Climate displacement

As the climate crisis rages on and continues to push populations out of climate-vulnerable areas, donors could do more than invest in “adaptation in place” through projects that proactively support migration as a means of adapting to climate impacts.

For domestic displacement, donors should be investing in urban areas to ensure they are equipped to accommodate influxes of people and funding projects that create economic pathways for those displaced to find meaningful work opportunities. Towns around the world, partially supported through ODA, are showcasing approaches to safely accommodating climate migrants, from ensuring children remain in school to creating housing for incoming migrants. For women, it will be vital to make sure that there are safe places to sleep, economic opportunities available, and access to gender-specific health services.

For displacement across borders, donors and policy makers can take a more proactive approach to facilitating migration as a form of climate adaptation. It’s also crucial that donors champion international law recognizing climate refugees and acknowledge “deadly environments” caused by the climate crisis as a form of persecution from which people deserve protection. There are current and prospective legal solutions that could be made available to those displaced by the climate crisis such as creating a legal category for climate refugees. Without proper legal protection, those displaced by the climate crisis — especially women — become further vulnerable to poverty and exploitation.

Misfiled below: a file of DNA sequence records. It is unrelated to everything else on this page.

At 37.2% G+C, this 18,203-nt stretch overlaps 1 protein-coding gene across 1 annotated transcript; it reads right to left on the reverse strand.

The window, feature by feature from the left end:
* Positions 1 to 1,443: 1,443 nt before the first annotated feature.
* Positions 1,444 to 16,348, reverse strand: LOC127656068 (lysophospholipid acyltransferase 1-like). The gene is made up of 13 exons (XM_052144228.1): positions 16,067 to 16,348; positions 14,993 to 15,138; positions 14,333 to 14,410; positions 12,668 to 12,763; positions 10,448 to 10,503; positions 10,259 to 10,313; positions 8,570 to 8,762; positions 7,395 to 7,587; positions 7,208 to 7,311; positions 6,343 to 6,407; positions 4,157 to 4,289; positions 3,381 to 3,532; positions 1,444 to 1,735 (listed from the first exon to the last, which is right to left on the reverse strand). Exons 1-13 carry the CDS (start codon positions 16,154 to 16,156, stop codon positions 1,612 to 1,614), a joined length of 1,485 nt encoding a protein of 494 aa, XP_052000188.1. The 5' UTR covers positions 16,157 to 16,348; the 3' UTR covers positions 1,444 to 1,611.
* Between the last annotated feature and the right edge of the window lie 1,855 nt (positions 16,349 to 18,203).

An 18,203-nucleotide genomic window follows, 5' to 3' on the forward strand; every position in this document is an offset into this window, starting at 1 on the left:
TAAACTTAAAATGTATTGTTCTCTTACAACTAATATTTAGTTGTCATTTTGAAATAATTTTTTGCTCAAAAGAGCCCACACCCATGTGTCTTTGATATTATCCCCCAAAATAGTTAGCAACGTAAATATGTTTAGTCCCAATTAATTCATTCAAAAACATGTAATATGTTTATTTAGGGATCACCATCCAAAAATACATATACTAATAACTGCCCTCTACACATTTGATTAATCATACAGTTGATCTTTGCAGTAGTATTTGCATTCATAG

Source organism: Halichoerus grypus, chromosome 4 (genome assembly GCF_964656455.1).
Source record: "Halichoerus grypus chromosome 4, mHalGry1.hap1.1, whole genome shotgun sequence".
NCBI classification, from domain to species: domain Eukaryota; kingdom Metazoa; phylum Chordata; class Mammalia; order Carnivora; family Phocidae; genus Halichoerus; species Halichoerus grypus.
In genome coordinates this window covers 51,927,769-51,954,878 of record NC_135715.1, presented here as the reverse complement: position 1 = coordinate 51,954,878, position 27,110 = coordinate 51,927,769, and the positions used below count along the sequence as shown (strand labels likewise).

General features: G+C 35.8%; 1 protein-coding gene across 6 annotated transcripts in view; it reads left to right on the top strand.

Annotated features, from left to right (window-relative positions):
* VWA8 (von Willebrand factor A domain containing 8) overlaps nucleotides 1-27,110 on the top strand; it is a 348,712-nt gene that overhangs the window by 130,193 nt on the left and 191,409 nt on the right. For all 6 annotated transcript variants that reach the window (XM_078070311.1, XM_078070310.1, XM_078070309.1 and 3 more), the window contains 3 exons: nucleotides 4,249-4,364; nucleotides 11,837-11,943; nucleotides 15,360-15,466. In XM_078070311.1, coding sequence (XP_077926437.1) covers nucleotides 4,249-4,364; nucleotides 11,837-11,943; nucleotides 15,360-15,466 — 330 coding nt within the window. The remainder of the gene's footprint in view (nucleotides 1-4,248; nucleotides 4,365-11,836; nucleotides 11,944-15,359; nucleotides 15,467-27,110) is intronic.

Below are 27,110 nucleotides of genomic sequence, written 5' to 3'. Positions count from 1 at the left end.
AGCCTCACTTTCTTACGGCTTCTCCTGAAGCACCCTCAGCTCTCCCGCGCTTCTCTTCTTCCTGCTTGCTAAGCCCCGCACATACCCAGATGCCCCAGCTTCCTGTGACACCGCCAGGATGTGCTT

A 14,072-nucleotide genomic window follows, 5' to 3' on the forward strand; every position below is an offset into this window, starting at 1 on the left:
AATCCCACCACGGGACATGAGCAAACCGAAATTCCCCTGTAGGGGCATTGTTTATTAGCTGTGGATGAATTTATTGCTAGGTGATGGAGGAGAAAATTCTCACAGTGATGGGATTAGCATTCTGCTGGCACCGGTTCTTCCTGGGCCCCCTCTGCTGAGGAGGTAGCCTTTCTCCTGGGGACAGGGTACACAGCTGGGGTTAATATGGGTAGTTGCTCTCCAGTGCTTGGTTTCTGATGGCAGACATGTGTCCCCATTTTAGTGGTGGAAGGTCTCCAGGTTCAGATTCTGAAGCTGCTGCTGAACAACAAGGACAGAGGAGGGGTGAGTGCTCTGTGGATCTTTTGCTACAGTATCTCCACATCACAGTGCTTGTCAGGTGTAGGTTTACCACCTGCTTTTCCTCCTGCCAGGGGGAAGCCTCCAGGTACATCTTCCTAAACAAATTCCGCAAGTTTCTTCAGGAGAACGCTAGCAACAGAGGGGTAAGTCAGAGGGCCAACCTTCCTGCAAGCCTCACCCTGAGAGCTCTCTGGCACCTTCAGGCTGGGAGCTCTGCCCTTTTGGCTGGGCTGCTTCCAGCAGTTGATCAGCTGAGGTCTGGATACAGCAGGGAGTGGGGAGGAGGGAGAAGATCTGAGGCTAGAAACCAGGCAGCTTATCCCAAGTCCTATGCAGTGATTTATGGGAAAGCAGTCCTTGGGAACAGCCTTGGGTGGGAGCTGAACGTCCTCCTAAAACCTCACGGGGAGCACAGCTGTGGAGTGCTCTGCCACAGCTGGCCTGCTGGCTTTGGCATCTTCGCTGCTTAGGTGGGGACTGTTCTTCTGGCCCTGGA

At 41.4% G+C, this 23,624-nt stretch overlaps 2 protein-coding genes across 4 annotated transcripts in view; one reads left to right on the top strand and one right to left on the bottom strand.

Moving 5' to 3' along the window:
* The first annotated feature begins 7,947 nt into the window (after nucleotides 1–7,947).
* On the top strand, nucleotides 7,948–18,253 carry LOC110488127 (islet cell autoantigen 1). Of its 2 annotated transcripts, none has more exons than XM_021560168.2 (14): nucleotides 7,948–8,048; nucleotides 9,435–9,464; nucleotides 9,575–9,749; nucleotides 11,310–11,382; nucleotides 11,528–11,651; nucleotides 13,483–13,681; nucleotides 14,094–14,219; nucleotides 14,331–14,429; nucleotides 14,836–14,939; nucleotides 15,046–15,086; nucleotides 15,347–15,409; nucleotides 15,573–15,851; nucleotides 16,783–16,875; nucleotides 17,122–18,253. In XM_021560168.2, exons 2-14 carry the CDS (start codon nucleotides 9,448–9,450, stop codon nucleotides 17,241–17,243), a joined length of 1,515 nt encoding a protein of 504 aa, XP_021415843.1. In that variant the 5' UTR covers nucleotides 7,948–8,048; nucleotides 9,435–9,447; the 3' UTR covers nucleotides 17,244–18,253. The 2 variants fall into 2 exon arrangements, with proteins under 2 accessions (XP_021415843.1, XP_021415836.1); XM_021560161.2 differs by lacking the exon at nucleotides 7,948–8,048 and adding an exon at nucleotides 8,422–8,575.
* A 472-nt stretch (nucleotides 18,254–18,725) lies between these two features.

Lastly, in order to create policies friendly to women displaced by the climate crisis, further research is needed. This means collecting climate- and gender-specific data on migration, as well as more case studies that explore what policies do and don’t work. Donors have a role to play in funding such research, as well as collecting better data tracking their funding for projects at the nexus of gender, climate change, and migration.

Climate change and climate-related migration will simply be a fact of life in the coming decades. The challenges associated with these changes are already clear; overcoming these challenges will require collective action on the part of the global community including appropriate policies and adequate funding from donor countries to ensure a just and equal response to the climate crisis.

Mélissa Godin is an award-winning journalist writing about climate change, gender inequality, and human rights abuses. Mélissa has worked for TIME Magazine, the New York Times and produced a documentary as a National Geographic Storytelling Explorer. Her stories have appeared in the Guardian, the Washington Post, Reuters, Vogue, the New Humanitarian, the Globe and Mail, among others. Read more of her work here.

Mélissa Godin

Mélissa Godin